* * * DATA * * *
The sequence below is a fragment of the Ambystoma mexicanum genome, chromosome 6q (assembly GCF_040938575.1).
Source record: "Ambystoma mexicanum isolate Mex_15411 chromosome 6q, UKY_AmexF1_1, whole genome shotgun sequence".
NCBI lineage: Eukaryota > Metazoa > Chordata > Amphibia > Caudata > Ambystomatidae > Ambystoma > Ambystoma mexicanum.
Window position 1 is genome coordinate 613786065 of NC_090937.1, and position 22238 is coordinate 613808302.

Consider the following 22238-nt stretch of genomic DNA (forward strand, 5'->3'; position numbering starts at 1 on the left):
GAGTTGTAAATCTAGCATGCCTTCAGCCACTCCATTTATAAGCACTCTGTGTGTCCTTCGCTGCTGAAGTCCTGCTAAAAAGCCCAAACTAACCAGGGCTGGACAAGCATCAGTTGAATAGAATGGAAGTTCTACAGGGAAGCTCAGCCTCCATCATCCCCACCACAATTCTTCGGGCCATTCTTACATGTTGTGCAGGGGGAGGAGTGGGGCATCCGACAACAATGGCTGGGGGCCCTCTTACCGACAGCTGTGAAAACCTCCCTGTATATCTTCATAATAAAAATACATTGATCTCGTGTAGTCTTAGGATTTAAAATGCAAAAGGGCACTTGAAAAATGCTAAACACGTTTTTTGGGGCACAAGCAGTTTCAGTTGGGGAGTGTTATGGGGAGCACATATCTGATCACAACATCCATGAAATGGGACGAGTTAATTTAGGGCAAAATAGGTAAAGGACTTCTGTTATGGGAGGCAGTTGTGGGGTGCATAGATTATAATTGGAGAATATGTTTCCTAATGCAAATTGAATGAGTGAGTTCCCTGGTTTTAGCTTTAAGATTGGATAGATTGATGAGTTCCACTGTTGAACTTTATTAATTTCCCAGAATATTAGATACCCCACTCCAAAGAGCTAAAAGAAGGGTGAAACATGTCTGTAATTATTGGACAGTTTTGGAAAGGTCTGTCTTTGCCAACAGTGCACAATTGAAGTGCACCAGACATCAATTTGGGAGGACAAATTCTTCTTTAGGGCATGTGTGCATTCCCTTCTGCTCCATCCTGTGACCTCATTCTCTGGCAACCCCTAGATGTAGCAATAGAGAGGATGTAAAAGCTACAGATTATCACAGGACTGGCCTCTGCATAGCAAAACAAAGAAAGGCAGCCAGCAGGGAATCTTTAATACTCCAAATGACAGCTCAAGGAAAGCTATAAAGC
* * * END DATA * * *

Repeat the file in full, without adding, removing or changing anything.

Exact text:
The sequence below is a fragment of the Ambystoma mexicanum genome, chromosome 6q (assembly GCF_040938575.1).
Source record: "Ambystoma mexicanum isolate Mex_15411 chromosome 6q, UKY_AmexF1_1, whole genome shotgun sequence".
NCBI lineage: Eukaryota > Metazoa > Chordata > Amphibia > Caudata > Ambystomatidae > Ambystoma > Ambystoma mexicanum.
Window position 1 is genome coordinate 613786065 of NC_090937.1, and position 22238 is coordinate 613808302.

Consider the following 22238-nt stretch of genomic DNA (forward strand, 5'->3'; position numbering starts at 1 on the left):
GAGTTGTAAATCTAGCATGCCTTCAGCCACTCCATTTATAAGCACTCTGTGTGTCCTTCGCTGCTGAAGTCCTGCTAAAAAGCCCAAACTAACCAGGGCTGGACAAGCATCAGTTGAATAGAATGGAAGTTCTACAGGGAAGCTCAGCCTCCATCATCCCCACCACAATTCTTCGGGCCATTCTTACATGTTGTGCAGGGGGAGGAGTGGGGCATCCGACAACAATGGCTGGGGGCCCTCTTACCGACAGCTGTGAAAACCTCCCTGTATATCTTCATAATAAAAATACATTGATCTCGTGTAGTCTTAGGATTTAAAATGCAAAAGGGCACTTGAAAAATGCTAAACACGTTTTTTGGGGCACAAGCAGTTTCAGTTGGGGAGTGTTATGGGGAGCACATATCTGATCACAACATCCATGAAATGGGACGAGTTAATTTAGGGCAAAATAGGTAAAGGACTTCTGTTATGGGAGGCAGTTGTGGGGTGCATAGATTATAATTGGAGAATATGTTTCCTAATGCAAATTGAATGAGTGAGTTCCCTGGTTTTAGCTTTAAGATTGGATAGATTGATGAGTTCCACTGTTGAACTTTATTAATTTCCCAGAATATTAGATACCCCACTCCAAAGAGCTAAAAGAAGGGTGAAACATGTCTGTAATTATTGGACAGTTTTGGAAAGGTCTGTCTTTGCCAACAGTGCACAATTGAAGTGCACCAGACATCAATTTGGGAGGACAAATTCTTCTTTAGGGCATGTGTGCATTCCCTTCTGCTCCATCCTGTGACCTCATTCTCTGGCAACCCCTAGATGTAGCAATAGAGAGGATGTAAAAGCTACAGATTATCACAGGACTGGCCTCTGCATAGCAAAACAAAGAAAGGCAGCCAGCAGGGAATCTTTAATACTCCAAATGACAGCTCAAGGAAAGCTATAAAGC